Top 10 RV Towing Tips: Tow Your RV with Confidence

Top 10 Tips For Towing

What to know before you tow


When we buy our RV, we typically consider where we are going, who we are going with, and what we can afford as key criteria. We look forward to where the RV can take us and what we can do there…sometimes overlooking how to get there in good time and safely.


All RVers agree that the most stressful part of our trips is usually the journey, not the destination. Towing can be difficult, especially if you don’t have hours of experience towing your specific unit. 


But whether you are an experienced RV driver or a novice, these top ten towing tips can help you prepare for your trip, drive safely and confidently to your destination, and hook up so the fun can begin.


Before You Tow


1. Make sure the weight adds up


Before you tow anything (and before you purchase an RV to begin with), you need to know your vehicle’s tow capacity. This is simply how much weight your vehicle can tow.


If you don’t know this information off the top of your head, take a look at the sticker on your driver's side door frame. The rating displayed on the sticker should determine what kind of RV you can safely tow.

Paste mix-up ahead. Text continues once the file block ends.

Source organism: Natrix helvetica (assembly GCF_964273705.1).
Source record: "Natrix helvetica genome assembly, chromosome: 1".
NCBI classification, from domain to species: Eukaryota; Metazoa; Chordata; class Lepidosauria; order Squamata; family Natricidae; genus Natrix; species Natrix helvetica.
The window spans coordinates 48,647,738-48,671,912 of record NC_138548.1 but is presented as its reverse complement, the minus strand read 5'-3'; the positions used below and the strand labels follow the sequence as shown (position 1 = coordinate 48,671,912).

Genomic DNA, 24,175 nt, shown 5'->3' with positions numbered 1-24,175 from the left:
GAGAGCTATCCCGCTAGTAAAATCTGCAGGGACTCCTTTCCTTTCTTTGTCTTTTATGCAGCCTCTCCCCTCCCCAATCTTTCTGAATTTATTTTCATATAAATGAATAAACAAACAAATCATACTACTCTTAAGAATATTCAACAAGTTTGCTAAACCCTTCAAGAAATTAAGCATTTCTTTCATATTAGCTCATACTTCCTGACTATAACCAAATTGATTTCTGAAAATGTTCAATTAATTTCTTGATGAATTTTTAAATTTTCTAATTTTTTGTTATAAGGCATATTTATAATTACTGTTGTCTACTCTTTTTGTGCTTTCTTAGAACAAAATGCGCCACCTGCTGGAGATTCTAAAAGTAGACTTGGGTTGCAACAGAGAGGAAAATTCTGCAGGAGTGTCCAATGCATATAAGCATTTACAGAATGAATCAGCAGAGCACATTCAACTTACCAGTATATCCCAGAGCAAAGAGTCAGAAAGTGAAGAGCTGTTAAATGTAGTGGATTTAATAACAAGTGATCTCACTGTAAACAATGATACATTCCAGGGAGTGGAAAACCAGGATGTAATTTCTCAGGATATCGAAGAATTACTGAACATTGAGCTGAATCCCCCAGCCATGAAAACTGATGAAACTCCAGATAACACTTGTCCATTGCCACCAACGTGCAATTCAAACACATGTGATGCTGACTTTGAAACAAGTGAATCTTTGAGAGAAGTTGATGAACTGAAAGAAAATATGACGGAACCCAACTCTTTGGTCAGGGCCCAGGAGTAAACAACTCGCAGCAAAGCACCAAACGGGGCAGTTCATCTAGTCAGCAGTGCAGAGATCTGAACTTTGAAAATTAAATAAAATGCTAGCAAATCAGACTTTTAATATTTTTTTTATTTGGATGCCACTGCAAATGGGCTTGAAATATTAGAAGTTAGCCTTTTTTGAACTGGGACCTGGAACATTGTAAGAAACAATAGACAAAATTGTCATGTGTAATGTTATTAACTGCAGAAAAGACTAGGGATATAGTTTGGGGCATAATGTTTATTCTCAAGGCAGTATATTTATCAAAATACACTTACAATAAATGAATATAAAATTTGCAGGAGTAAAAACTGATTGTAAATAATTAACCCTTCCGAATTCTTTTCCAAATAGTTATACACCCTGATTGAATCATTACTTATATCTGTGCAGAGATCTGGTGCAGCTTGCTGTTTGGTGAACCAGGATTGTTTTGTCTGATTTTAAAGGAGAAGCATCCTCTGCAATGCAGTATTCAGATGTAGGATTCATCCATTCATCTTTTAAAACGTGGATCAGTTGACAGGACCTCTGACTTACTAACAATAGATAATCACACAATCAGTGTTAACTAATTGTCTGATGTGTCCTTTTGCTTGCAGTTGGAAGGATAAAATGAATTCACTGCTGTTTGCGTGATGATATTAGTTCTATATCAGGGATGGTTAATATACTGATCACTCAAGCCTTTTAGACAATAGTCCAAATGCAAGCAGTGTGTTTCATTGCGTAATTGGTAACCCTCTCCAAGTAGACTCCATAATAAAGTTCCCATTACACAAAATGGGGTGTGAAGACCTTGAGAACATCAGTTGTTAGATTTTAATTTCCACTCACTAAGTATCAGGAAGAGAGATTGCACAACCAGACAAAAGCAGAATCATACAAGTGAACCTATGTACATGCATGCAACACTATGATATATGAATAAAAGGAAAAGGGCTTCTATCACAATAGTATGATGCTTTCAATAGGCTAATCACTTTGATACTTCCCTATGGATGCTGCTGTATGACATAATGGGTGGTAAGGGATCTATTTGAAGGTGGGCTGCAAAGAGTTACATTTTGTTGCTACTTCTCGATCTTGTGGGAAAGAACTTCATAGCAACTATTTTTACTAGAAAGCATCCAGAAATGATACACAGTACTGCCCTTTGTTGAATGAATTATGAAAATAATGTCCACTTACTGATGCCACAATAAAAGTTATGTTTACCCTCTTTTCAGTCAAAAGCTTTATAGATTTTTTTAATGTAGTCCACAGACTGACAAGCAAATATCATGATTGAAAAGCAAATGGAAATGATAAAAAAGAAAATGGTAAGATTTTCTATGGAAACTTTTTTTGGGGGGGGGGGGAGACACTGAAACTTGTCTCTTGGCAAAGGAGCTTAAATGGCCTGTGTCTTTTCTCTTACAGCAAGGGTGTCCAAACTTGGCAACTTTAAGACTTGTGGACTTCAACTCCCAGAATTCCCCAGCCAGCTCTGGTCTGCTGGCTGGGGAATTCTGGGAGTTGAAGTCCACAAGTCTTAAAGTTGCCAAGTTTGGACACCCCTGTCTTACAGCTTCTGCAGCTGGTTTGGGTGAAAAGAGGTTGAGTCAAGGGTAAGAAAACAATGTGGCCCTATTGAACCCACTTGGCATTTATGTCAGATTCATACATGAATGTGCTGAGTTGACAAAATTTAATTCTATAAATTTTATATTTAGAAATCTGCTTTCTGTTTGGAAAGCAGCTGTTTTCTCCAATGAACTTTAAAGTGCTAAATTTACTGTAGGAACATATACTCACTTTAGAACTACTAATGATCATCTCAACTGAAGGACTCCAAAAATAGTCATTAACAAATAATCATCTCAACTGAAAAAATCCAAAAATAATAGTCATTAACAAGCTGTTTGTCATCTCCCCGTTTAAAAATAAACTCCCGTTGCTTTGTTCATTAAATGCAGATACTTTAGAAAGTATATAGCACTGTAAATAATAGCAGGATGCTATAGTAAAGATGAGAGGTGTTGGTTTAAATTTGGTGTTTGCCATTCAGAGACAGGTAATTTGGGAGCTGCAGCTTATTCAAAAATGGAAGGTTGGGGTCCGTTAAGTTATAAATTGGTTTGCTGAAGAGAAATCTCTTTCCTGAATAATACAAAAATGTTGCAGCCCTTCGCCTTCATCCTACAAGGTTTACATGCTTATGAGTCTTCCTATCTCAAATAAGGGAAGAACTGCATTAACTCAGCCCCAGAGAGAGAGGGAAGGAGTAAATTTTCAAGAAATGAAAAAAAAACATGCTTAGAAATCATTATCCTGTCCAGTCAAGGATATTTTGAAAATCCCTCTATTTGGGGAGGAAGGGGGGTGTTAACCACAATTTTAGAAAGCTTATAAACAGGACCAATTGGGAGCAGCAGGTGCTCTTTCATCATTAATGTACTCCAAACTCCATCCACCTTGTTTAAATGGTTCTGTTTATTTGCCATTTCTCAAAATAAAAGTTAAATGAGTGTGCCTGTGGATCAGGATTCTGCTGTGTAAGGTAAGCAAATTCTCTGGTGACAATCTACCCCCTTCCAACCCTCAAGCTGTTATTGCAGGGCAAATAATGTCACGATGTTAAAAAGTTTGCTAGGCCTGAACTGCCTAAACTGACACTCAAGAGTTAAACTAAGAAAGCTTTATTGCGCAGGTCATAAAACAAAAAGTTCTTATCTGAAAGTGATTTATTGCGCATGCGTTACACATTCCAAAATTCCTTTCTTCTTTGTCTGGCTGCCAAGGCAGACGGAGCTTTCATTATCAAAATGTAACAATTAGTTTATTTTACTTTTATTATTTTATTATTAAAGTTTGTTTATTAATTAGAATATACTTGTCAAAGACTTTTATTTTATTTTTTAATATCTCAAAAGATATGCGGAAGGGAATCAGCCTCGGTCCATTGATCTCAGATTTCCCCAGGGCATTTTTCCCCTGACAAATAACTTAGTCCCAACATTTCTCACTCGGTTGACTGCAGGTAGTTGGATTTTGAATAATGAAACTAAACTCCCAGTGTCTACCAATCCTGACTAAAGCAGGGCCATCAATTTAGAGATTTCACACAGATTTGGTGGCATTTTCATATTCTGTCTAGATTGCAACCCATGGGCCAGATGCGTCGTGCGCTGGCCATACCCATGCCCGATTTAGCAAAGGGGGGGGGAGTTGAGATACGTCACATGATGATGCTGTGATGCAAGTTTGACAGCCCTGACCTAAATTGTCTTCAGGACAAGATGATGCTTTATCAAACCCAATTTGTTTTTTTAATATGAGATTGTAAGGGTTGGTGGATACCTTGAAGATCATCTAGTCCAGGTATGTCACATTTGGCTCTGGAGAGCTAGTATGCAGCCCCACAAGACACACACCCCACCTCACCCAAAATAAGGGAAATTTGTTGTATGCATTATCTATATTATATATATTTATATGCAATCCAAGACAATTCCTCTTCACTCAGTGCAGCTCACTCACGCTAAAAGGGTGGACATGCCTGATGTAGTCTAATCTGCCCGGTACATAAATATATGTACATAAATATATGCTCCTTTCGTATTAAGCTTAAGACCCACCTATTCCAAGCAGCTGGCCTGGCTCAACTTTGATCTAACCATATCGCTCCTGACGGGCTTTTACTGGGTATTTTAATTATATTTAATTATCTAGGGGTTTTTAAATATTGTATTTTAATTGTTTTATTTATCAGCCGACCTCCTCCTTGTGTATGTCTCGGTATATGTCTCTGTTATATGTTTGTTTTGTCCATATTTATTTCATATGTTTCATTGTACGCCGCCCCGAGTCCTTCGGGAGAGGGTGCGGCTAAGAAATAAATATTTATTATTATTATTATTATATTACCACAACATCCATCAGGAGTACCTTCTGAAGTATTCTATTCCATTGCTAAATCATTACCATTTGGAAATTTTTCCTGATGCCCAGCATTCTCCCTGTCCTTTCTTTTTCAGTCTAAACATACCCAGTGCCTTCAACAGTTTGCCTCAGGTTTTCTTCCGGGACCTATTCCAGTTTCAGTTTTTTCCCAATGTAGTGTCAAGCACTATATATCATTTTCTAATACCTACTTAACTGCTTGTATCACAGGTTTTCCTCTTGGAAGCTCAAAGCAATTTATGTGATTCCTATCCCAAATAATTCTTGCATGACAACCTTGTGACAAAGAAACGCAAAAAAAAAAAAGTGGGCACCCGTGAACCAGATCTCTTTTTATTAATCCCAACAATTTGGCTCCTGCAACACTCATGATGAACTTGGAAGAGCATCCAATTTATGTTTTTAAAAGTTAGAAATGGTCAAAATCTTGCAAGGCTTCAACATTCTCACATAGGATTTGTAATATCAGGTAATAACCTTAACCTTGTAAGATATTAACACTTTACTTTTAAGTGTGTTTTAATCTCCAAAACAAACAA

The next thing you need to know is the weight of your RV. These two numbers are critical for helping you determine how large your RV can be as well as the things you need to be aware of while towing it. Remember to add the weight of everything you load into your RV as well as the “dry” weight. And don’t overload the RV.


Make sure you have plenty of margin for error, so your vehicle isn’t straining to climb steeper hills or overwhelmed by braking coming down them.


A heavier RV could increase your stopping distance. If you don’t take these things into account, not only will you be unsafe on the road, but the probability of damage to your vehicle or RV also increases.


When you buy a new or used RV from a dealer, they will have helped you work out your towing capacity. If you buy one privately, make sure to have your weights checked and checked again.


2. Get hitched right


Before you tow your trailer for the first time, it is imperative that you learn the proper technique for hitching and unhitching an RV. This will vary depending on the RV you have and your type of hitch. Failing to learn how to do this correctly will result in damage to your car or truck and possible injury to you, your passengers or other innocent drivers) on the road.

Have your Grand Design RV dealer walk you through the process of both hitching and unhitching. Take thorough notes so you have a checklist on hand for all future trips. You can also check this video from GDRV TV for more information or read our itching guide here.

3. Get in some practice swings


Remember the first time you drove a car? You were probably taken for a few swings after-hours  around a local school, or office parking lot. If you have never driven with an RV in tow, or perhaps just haven’t driven with your particular RV, it’s time to channel your inner fifteen year-old, only without the nervous parent flinching in the passenger seat.